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Embracing Simplicity By Randy Hain

Learn How to Embrace Simplicity

“There is no greatness where there is not simplicity, goodness, and truth.” – Leo Tolstoy

Do you ever feel overwhelmed with all the stress, responsibilities, and challenges in your daily life? If I am honest with myself, the times I feel most anxious or stressed are usually caused by my lifelong tendency to over-complicate things and an inclination toward “busyness.”

As I grow older, I recognize the wisdom of something my parents often shared with me in my younger days: Simplify your life.


Everything about our modern culture involves complexity and unnecessary layers. I long for more opportunities to live in the moment and experience life in “real time” versus the frantic pace I often keep. I want my legacy to be more than “he accomplished more than most”! I don’t pretend to have all the answers, but I would like to share my three-step approach to achieve greater simplicity, peace, and a heightened sense of purpose in my life:

  1. Have clear priorities.
  2. Practice detachment.
  3. Serve others.


What are your priorities? When I ask this question of other professionals, the answers are typically all over the map. I came into my Christian faith later in life. I went from a compartmentalized approach to living, unsuccessfully attempting to balance work and family, to a life where my faith is first, family is second, and work is third on my list of priorities. Additionally, I work hard at keeping Christ at the center of everything I do, and the result is a more authentic and integrated approach to life where I am the same person at all times.

How Does This Play Out in Your Life?

Faith—Through my active prayer life and worship, I do my best to serve the Lord and make sure He is my top priority. “Lord, help me to simplify my life by learning what you want me to be and becoming that person” (St. Thérèse of Lisieux).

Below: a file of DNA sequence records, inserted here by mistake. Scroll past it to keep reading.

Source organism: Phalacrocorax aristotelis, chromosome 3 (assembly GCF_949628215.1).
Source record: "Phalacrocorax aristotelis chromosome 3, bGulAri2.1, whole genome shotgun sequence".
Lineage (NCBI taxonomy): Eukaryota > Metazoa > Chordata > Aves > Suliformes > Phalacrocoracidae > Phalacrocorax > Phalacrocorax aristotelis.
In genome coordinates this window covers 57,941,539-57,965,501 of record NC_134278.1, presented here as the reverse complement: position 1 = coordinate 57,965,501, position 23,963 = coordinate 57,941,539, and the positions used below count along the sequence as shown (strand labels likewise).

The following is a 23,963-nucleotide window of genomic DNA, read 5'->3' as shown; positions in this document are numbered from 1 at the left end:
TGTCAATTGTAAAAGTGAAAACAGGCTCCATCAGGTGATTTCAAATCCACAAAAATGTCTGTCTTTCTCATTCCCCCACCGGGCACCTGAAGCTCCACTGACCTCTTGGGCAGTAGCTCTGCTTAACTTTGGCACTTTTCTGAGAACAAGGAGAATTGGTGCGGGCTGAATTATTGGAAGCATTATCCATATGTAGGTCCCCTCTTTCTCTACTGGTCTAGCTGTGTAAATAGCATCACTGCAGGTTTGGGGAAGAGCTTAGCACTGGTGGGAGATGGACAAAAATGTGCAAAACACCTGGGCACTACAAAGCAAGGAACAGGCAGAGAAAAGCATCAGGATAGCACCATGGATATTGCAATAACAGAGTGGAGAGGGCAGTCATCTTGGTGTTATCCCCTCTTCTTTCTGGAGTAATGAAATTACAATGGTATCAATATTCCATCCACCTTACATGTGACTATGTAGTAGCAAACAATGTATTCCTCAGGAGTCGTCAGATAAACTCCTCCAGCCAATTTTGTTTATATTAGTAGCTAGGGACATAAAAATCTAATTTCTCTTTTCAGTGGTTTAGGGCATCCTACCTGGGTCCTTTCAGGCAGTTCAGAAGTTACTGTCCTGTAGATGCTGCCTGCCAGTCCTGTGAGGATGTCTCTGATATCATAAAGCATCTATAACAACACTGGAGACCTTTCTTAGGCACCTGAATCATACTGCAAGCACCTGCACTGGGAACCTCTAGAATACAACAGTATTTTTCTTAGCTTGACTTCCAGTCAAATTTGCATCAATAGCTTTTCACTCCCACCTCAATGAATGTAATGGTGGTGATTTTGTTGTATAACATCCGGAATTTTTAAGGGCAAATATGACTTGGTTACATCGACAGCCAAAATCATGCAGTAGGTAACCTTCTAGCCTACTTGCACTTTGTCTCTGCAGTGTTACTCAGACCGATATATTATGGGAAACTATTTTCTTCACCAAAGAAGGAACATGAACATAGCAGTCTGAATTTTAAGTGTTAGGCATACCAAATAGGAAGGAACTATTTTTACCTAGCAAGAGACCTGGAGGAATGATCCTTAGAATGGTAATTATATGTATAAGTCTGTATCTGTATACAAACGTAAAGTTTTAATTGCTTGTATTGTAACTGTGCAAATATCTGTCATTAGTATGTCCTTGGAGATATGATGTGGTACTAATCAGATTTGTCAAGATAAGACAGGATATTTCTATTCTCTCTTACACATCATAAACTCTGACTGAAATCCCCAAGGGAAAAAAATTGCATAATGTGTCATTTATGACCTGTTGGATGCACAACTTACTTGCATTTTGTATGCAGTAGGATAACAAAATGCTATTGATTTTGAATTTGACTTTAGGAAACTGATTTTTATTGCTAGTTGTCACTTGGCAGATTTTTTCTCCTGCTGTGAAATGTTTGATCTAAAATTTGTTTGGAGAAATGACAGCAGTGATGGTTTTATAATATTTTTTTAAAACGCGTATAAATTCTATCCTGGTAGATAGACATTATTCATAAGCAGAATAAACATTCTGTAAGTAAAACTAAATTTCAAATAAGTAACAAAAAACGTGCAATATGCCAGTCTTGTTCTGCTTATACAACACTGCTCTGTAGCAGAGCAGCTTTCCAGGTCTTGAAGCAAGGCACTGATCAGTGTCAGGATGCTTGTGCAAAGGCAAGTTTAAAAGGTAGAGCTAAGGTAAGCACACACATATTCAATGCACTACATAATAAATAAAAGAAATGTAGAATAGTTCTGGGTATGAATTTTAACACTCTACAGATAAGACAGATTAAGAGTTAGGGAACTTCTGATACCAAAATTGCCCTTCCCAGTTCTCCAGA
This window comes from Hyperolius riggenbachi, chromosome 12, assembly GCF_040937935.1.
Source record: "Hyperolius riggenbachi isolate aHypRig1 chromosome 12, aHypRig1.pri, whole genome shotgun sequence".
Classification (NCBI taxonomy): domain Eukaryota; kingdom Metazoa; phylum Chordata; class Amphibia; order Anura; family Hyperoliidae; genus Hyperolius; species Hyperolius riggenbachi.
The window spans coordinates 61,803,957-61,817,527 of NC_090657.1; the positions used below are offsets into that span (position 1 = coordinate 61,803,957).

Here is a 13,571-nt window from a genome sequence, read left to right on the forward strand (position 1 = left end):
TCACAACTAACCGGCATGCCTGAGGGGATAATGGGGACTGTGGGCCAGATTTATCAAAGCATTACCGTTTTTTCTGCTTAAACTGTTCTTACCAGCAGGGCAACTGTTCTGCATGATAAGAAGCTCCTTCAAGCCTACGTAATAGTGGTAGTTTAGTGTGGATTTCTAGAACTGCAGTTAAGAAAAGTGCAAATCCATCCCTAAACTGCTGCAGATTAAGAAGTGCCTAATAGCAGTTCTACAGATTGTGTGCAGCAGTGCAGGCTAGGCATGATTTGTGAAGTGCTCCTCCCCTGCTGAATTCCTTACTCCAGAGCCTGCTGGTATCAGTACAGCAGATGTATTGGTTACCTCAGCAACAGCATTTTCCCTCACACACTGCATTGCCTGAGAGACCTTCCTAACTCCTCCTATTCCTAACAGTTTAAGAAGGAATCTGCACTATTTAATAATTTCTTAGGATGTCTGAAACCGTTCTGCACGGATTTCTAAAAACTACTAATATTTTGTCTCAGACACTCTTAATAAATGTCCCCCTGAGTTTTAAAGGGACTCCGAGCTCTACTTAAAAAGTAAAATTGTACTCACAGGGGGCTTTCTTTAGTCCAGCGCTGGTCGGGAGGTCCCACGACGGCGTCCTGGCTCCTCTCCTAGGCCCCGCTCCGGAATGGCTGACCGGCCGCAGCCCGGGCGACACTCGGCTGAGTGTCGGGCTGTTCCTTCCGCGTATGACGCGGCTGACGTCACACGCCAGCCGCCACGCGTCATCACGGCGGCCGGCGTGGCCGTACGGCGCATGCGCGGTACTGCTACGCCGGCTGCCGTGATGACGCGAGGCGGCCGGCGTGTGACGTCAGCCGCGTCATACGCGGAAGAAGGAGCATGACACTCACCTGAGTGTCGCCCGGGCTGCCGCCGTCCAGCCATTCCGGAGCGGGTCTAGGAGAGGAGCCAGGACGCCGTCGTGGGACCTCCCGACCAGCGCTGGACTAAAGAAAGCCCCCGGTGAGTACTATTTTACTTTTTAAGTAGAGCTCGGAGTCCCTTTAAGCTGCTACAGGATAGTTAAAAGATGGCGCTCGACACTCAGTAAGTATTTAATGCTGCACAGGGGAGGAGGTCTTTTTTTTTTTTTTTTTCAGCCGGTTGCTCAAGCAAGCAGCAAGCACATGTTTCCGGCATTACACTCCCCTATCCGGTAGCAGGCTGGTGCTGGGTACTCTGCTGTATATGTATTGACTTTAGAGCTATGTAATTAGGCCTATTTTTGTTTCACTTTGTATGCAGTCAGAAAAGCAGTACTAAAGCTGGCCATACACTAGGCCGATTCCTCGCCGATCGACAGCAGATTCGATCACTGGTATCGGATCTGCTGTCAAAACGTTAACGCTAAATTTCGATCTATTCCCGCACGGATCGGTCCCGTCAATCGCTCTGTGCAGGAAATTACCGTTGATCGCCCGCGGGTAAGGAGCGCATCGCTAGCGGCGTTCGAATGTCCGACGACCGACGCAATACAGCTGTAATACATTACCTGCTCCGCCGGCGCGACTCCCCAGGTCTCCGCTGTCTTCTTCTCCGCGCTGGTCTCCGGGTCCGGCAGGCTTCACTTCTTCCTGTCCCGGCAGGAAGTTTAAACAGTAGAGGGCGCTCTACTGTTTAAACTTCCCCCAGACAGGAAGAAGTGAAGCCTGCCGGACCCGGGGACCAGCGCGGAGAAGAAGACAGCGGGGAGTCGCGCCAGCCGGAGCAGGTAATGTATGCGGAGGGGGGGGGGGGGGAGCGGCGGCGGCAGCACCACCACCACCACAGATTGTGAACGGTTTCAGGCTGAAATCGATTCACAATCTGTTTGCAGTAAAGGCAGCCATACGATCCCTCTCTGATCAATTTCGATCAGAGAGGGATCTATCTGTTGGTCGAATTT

Family—My vocation is to be the best husband and father possible. I serve my family by giving them my time, attention, and love. In our home, family dinner is a priority, as is the commitment my wife and I share in loving our children enough to challenge them with the truth.

We have always worked hard to ensure that our children grow up with faith and strong values, and we consider it our duty to serve as role models for them. I also have a responsibility to take care of my health so I can be present in their lives for many years to come.

Work—I focus on sanctifying my work and pursuing excellence. I must remember that my vocation is not my job/career. My job exists to serve my family, not the other way around. My job provides a living for my family and a way to fulfill my mission, but it cannot be allowed to consume me in an unhealthy way.

Having our priorities straight requires intentionality and commitment . . . and a fair amount of courage. We must plan our time, have lines we won’t cross, and stick to our principles. Most importantly, those of us who are Christians know we are made for heaven, not this world.

We will be judged one day by how we lived, not how fast we lived. “If I find in myself a desire which no experience in this world can satisfy, the most probable explanation is that I was made for another world” (C.S. Lewis).


How do we detach? Does this mean we need to become hermits in a mountainside cabin? Of course not. But we need to acknowledge that we live in a materialistic and consumer-driven world that encourages us to acquire as much stuff as possible, often at the expense of what is truly important.

If we can practice real freedom from the blind pursuit of an illusory better life attached to acquiring more material goods we don’t need, we will be better prepared to make healthier and more meaningful choices in life. Also, remember that attaching ourselves to the right people and activities will further help us detach from the negative influences of this world.

Ideas for Pursuing Detachment:

  • Let it go. Ask yourself if you really need “it,” whatever “it” is. Will the bigger house, bigger car, and other toys truly make you happier? Or are you trying to fill an empty void in yourself with the wrong things?
  • Be careful to not let your possessions/hobbies/interests become obstacles between you and your family or you and God. Seek simplicity.
  • Be cognizant of what “enough” really means.
  • Resist the siren call of the culture to become someone you are not .
  • Recognize the virtue of hard work and reject the easy and responsibility-free life often promised by the world.
  • Avoid the “pack mentality” and do what you know is right and true, not what everyone else is doing.
  • Value true friends—the ones who challenge you, make you better, and don’t require you to compromise who you really are. Be willing to accept having fewer friends in order to enhance your overall relationship health.